Manifactory is on via dei Funari 21/A
in the Sant’Angelo District, also known as the Jewish neighbourhood because of the presence of one of the most ancient ghettos in the world, with its Synagogue. Around the corner there is the Fontana delle Tartarughe (“The Turtle Fountain”), that get its name from the turtles usually attributed to Gian Lorenzo Bernini.
It is the area of Rome that has historically hosted artisans. The name of the street itself, via dei Funari, refers to the artisans who worked with hemp to create ropes.
Near Via dei Funari, there are Via dei Giubbonari (the street of the tunics artisans); Via dei Sediari (the street where chairs were made); Via dei Baullari (the street of the chests artisans); Via dei Chiavari (the street of metalworkers specialized in making keys and locks); Via dei Cartari and Via dei Librari (the streets of paper and book workers); Via dei Coronari (the street where merchants sold rosaries and holy objects to pilgrims directed to St. Peter’s Basilica); Via dei Falegnami (“The street of carpenters”) and Via dei Fornari (“The street of bakers”).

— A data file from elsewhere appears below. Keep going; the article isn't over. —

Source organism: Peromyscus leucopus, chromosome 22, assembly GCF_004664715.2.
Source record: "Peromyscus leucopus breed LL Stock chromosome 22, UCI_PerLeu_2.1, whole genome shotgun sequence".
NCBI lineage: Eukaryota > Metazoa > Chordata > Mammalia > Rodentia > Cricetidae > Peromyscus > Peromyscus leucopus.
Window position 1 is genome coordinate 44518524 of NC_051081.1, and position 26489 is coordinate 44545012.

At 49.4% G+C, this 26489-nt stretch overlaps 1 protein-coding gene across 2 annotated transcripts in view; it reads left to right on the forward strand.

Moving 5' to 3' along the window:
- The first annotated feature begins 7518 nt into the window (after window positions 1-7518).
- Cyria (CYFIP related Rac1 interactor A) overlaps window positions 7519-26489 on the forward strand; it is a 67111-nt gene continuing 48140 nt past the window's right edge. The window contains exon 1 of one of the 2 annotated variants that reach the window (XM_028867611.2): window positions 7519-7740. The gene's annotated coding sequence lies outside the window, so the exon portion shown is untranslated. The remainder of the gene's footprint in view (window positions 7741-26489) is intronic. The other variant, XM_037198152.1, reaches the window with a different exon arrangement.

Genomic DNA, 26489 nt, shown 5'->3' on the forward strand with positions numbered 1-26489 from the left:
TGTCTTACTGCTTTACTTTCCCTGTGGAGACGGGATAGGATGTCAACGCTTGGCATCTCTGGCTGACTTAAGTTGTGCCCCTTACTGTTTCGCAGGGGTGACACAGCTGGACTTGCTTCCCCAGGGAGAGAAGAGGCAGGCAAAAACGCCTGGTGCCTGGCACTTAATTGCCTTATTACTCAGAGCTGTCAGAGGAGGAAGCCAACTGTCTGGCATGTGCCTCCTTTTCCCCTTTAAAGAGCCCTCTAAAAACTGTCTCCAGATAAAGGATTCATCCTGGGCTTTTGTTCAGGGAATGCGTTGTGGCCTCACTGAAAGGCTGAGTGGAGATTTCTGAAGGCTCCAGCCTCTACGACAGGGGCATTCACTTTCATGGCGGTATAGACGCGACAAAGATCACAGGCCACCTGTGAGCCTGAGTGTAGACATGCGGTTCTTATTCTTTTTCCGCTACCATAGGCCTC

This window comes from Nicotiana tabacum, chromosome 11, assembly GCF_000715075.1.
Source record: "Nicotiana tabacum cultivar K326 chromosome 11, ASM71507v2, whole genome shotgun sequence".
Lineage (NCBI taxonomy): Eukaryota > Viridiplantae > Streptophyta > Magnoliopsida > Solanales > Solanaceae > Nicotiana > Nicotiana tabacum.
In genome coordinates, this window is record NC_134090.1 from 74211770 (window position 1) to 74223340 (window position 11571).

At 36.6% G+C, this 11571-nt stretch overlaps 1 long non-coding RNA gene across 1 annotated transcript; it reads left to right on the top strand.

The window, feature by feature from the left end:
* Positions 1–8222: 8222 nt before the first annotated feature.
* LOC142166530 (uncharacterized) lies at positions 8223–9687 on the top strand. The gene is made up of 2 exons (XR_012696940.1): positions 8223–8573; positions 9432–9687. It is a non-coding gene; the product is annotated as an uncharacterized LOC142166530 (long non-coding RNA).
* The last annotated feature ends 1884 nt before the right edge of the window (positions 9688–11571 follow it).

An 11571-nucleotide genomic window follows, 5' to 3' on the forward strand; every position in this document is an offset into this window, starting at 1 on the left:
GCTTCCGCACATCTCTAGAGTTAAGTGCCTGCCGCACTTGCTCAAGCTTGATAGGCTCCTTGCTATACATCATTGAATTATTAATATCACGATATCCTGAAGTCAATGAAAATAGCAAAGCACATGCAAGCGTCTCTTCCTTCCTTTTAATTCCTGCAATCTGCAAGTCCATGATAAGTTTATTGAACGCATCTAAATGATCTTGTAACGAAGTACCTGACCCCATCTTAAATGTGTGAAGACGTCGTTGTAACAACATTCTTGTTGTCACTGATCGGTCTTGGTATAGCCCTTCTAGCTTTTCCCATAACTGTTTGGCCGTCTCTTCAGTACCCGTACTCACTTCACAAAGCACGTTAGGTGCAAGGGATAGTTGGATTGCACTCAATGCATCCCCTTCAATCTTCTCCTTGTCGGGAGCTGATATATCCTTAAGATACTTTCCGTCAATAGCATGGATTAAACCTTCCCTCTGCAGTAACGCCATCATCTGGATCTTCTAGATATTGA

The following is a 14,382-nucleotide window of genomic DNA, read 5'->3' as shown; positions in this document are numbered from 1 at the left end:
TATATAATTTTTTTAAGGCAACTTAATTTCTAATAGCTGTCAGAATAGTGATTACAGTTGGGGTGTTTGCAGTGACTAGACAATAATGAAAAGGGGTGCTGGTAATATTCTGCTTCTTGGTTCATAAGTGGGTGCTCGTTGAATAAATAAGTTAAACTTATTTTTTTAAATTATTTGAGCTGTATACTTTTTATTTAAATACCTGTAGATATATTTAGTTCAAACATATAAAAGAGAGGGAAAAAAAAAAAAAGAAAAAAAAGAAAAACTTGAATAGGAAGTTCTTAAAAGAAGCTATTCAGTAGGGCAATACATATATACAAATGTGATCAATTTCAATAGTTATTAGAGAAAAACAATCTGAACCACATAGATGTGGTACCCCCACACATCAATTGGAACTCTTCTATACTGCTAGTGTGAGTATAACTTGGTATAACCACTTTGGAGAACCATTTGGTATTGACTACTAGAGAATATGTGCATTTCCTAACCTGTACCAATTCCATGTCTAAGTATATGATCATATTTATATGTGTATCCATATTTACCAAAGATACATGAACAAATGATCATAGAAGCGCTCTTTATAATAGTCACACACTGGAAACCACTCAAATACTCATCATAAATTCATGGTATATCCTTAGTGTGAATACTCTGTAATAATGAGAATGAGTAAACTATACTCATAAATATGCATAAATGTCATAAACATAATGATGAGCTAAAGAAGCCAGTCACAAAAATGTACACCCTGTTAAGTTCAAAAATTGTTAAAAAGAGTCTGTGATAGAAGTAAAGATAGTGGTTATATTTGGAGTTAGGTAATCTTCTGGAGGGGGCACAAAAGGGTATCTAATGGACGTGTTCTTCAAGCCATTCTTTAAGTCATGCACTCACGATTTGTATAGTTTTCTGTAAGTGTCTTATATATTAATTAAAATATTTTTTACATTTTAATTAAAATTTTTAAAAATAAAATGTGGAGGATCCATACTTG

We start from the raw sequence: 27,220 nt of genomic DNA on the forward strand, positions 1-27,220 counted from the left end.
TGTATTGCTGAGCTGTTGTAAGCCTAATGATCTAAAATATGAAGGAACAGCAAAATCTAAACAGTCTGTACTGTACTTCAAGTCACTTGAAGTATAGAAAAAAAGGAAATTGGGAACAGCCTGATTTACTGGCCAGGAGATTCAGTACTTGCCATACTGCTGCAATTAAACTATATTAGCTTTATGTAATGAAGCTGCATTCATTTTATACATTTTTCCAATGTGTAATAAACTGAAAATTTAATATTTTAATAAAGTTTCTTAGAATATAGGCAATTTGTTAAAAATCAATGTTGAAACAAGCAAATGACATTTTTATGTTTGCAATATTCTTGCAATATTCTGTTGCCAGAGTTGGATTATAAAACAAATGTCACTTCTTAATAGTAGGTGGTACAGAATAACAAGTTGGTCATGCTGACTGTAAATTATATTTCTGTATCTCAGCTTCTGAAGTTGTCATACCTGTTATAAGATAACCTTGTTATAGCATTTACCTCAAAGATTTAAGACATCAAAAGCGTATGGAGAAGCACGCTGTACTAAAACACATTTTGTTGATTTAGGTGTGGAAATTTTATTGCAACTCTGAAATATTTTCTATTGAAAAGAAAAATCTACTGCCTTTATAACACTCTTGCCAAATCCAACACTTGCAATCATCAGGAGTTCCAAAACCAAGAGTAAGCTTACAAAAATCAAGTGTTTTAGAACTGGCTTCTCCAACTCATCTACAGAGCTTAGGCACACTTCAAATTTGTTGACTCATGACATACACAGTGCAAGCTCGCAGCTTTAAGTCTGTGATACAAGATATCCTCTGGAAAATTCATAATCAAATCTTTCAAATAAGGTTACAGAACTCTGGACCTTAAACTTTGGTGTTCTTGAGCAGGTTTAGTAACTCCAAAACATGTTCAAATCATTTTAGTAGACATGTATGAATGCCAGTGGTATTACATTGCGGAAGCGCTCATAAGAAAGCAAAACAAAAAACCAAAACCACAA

The tradition of the area can be known also by visiting the Crypta Balbi (on Via delle Botteghe Oscure), which is one of the branches of the National Roman Museum. Indeed, there are thousands of findings linked to artisan activities that date back between Late Antiquity and the Early Middle Ages.
This is the perfect location for Manifactory, as it is a place that communicates the passion for the artisan old-school and well-made tradition.
Manifactory is a treasure dedicated to handicraft in the centre of the open-air museum that is Rome.